Our Story

Our work improving youth justice began in 1994, amidst the wave of reforms resulting from the superpredator myth, which wrongly predicted a generation of excessively violent youth, particularly young Black men, and resulted in laws and policies that increased led to the belief that punishment and adult prisons were the solutions to stop juvenile crime. We weren’t buying it. We knew justice-involved young people are infinitely capable of changing, learning and thriving they just need the right supports, services and opportunities. We set out to create resources and tools to promote effective, evidence-based practices that recognize the unique strengths and needs of justice-involved young people to improve their life outcomes.

The Office of Juvenile Justice and Delinquency Prevention (OJJDP), Office of Justice Programs, US Department of Justice called for the development of national standards to improve our nation’s secure juvenile facilities and our newly formed organization, the Council of Juvenile Correctional Administrators (CJCA, now Council of Juvenile Justice Administrators) was selected.

Ten years later the Performance-based Standards Project for Juvenile Correction and Detention Facilities (PbS) project won the prestigious Innovations in American Government Award from the Ash Institute for Democratic Governance and Innovation for uniquely and effectively addressing the poor conditions in youth facilities. OJJDP worked with us to establish a nonprofit dedicated solely to expanding and sustaining the work at the end of federal funding: The PbS Learning Institute, Inc.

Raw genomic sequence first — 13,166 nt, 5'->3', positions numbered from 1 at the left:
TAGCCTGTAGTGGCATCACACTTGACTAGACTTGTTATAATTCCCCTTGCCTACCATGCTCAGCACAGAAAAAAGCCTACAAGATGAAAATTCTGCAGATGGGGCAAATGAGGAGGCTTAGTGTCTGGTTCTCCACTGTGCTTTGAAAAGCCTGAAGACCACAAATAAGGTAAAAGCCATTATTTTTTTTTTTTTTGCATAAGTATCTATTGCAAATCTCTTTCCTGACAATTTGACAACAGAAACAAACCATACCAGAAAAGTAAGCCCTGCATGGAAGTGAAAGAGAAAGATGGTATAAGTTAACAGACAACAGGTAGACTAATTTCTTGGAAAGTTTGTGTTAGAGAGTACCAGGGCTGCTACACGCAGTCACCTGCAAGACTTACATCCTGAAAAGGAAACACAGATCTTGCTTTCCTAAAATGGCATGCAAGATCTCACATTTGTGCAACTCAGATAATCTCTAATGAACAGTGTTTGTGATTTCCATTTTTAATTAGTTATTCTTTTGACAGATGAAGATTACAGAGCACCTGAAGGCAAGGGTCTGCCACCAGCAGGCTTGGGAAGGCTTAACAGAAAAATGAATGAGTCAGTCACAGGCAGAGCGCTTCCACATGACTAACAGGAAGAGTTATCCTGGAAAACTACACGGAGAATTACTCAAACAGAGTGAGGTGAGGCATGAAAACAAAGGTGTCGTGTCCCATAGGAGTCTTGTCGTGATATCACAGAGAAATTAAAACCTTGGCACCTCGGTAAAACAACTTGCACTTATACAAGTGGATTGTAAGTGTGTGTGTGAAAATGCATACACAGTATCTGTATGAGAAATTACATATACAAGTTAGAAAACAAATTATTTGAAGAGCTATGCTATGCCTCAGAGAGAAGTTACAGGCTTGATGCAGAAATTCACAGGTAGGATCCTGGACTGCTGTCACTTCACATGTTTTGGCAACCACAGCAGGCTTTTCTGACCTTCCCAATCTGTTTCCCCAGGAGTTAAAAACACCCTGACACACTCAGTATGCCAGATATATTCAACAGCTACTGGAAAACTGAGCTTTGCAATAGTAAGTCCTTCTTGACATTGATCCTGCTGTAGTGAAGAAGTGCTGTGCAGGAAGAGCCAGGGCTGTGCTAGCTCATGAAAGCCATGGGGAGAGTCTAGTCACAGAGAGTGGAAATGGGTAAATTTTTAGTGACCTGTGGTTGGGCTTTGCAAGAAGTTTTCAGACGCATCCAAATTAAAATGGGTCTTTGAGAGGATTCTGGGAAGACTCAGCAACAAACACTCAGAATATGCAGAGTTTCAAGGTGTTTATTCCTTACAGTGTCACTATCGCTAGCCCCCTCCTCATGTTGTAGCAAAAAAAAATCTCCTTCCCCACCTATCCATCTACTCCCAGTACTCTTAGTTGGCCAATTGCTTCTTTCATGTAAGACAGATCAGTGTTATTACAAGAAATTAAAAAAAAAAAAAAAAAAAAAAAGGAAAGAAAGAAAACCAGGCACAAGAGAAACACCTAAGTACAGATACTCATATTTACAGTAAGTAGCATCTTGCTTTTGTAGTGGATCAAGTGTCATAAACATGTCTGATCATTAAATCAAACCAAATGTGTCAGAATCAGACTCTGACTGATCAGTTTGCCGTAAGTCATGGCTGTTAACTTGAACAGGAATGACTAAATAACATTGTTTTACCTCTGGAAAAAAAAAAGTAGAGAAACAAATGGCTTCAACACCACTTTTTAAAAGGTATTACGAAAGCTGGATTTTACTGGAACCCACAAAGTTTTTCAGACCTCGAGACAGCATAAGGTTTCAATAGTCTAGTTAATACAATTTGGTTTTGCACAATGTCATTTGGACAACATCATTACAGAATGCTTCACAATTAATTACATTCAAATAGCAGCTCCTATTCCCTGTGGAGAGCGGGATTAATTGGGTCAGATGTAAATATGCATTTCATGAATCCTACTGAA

Since incorporating in 2004, we have expanded beyond our original program. As the reliance shifts from secure residential facilities to community-based programs, we adapted our standards and continuous improvement program for community residential and supervision agencies. We promoted positive youth outcomes and indicators of success rather than recidivism and failures. We started the national Kids Got Talent Contest to encourage and celebrate their talents. We saw young people facing insurmountable barriers to continuing school and getting jobs resulting from system involvement, we created the Education and Employment Foundation to raise awareness and funds to provide scholarships, reentry assistance and employment support. Our national database grew to be arguably the most comprehensive and timely youth justice data available. We built the Database for Researchers so data can be used to continually increase what we know about youth justice.

Young people end up in the juvenile justice system most oftenafter other systems: child welfare, education, mental health, foster care have failed them. Many never had a chance due to their life circumstances. They’ve told us what they need and want can be as simple as one caring adult they trust. One unexpected opportunity: feeling safe, feeling seen, receiving a scholarship or feeling valued. We continue working to help them in any way we can.

“Good, better, best. Never let it rest. ‘Til your good is better and your better’s best.”
– Barbara Allen-Hagen, Original OJJDP Project Monitor

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